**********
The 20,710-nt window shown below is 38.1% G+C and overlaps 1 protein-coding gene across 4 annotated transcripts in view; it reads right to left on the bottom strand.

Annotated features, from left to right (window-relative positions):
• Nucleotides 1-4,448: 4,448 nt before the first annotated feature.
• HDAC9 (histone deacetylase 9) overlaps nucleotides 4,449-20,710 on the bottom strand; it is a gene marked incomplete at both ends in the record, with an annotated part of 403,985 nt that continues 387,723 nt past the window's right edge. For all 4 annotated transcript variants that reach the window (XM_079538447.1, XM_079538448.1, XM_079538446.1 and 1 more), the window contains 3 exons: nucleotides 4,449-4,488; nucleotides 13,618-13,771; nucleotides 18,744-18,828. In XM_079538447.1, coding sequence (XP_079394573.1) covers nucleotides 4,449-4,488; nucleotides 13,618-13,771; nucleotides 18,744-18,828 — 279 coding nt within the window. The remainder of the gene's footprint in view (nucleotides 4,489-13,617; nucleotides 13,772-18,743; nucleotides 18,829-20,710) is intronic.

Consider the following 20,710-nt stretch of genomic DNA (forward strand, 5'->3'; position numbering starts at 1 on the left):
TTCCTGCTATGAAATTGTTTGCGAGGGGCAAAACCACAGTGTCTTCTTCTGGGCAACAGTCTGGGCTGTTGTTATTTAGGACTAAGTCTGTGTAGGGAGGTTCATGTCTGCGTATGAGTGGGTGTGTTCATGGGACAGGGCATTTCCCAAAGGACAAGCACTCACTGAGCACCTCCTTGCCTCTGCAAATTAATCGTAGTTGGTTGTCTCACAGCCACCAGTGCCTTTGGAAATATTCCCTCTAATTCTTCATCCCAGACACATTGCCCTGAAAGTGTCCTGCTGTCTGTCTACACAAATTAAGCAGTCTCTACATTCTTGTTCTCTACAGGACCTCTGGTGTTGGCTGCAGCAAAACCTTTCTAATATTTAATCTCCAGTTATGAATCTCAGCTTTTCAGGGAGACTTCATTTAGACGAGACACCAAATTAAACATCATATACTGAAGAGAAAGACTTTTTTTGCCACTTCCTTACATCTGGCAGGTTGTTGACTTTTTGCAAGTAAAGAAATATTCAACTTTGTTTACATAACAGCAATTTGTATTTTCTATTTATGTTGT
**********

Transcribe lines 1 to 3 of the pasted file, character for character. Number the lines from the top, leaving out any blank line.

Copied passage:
The 20,710-nt window shown below is 38.1% G+C and overlaps 1 protein-coding gene across 4 annotated transcripts in view; it reads right to left on the bottom strand.

Annotated features, from left to right (window-relative positions):
• Nucleotides 1-4,448: 4,448 nt before the first annotated feature.